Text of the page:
Helping Your Kids to Make Smart Choices Online

Helping Your Kids to Make Smart Choices Online

As a mom I know all too well that keeping an eye on my kids all the time is near impossible. I do have certain concerns about what they’re doing when my back is turned, especially when it comes to them being online. I want them to have a sense of privacy, but as a mom, I do have to look over their shoulder for their own good which is why helping your kids to make smart choices online is crucial.

If you don’t want to outright ban your children from being online, you should consider some necessary precautions and steps to teach them about what to do and what not to do.

The Social Media and Online Chat Room Takeover

Social media is a big part of everyone’s lives now. From Facebook to Twitter, practically everyone has an online profile that helps them keep up to date. Even if your child is not on a social media platform, if they use the computer to surf the web they’re probably on some form of a chat room or related website.

Badoo, IMVU, Club Penguin, Second Life, and Enterchatroom are all very popular chat and games rooms. If your kids are computer wizards and always seem to be surfing the net, there’s a good chance they are using one of them, including one of the ones I just listed for you.

As parents, we know the dangers of pedophiles and online predators that look to target our children, especially when it comes to free chat rooms that anyone can have access to and make a profile. Sometimes going through the browser history of the computer or smart device that your kids are using is not enough to see what they’re doing, so make sure that before anything else you establish a trust bridge with them. Make sure that they feel comfortable talking to you about anything and everything going on in their lives.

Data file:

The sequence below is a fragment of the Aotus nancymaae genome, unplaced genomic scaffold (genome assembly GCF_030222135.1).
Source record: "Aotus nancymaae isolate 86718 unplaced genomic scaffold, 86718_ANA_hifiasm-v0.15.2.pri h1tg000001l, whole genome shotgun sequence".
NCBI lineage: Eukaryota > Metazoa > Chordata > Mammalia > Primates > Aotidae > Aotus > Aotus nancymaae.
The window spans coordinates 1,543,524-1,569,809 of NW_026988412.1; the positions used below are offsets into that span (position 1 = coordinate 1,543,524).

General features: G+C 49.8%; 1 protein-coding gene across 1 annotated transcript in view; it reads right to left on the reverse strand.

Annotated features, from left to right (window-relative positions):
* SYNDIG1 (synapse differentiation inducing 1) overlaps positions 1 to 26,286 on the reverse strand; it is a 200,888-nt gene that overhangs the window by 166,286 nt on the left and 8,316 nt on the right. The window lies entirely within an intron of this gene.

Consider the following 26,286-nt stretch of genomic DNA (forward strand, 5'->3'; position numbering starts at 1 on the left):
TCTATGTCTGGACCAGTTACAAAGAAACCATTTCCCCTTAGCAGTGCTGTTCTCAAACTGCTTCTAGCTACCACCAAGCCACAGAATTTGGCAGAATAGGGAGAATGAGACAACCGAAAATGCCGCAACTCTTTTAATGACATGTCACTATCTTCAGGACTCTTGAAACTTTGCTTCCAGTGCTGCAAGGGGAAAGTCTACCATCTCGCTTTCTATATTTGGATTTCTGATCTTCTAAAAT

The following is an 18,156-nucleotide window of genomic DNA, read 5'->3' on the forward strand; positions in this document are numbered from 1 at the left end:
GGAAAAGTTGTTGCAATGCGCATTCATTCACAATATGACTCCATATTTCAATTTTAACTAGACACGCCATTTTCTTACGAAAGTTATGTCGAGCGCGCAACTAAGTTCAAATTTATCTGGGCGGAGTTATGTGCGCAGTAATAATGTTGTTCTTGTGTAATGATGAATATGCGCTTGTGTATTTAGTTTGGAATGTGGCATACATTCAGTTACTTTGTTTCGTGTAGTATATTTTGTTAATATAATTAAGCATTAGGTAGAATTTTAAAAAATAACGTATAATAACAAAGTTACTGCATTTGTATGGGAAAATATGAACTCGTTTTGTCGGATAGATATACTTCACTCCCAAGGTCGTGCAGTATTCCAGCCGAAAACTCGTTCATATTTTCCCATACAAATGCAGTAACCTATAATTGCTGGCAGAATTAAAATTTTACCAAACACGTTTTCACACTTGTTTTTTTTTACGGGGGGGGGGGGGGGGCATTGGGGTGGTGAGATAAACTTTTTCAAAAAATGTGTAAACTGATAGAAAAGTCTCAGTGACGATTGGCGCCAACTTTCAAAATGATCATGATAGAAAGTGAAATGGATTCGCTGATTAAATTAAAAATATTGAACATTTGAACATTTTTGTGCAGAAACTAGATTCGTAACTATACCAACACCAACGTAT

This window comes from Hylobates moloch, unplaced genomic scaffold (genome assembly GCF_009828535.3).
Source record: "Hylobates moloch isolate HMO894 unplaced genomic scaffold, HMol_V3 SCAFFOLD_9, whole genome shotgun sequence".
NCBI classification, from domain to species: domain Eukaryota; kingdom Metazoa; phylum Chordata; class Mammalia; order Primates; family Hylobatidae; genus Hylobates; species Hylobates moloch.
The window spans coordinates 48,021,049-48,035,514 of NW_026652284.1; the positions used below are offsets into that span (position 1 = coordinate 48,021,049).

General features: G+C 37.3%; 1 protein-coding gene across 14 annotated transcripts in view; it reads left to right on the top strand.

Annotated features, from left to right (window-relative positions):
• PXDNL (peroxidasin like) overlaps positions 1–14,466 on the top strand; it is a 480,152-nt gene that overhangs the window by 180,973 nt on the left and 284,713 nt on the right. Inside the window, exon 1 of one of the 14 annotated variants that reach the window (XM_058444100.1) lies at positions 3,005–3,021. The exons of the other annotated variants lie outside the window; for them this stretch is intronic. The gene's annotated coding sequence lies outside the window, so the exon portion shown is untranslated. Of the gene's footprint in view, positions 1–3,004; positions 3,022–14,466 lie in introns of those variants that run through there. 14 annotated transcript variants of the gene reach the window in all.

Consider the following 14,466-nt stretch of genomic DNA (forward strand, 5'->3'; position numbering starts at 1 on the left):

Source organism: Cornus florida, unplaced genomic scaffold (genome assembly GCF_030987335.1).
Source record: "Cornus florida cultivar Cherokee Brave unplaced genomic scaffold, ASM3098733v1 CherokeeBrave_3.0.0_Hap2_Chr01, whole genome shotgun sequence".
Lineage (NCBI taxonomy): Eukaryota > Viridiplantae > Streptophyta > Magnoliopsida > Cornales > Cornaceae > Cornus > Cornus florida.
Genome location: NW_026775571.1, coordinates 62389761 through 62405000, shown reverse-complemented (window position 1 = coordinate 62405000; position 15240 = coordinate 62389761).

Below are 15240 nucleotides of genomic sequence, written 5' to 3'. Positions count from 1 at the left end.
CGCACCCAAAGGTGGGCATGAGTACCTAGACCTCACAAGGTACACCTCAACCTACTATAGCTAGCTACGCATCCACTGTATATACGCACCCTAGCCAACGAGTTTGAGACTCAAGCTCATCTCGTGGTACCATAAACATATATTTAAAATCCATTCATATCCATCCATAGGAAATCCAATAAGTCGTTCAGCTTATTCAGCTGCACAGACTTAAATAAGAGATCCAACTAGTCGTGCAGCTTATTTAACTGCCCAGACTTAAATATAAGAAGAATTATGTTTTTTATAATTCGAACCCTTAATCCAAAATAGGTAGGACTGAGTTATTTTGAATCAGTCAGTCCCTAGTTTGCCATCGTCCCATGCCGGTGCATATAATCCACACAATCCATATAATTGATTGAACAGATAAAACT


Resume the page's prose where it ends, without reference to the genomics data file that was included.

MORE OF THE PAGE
Helping Your Kids to Make Smart Choices Online

For me, one of the first things I spoke to my kids about was making smart choices online by giving them the basics. I explained that personal information, including address and full name, are private information that should never be given.

Most importantly, however, I explained that there are chat rooms and websites specifically designed for kids their ages and that I would help them make profiles and help them to have a healthy, safe online presence.


  1. Tamra Phelps says

    It’s scary the trouble kids can find online. I agree that adults should have a real talk with kids about being online, what they can & can’t do & what to look out for (or who to look out for.) When my niece & nephews are here (most days after school), I try to have some idea what they are doing online —usually watching You Tube videos—and they know I will probably check up on them.

  2. Great post! I think it’s great to mentor not monitor our kids. I am not saying don’t keep an eye out but talking tech early on from the start makes for better communication and understanding. We want our kids to be able to feel comfortable to talk to us about weird or inappropriate stuff, and not feel like they have to hide it or fear getting in trouble. We have to help our kids build digital resilience and that starts with parents!

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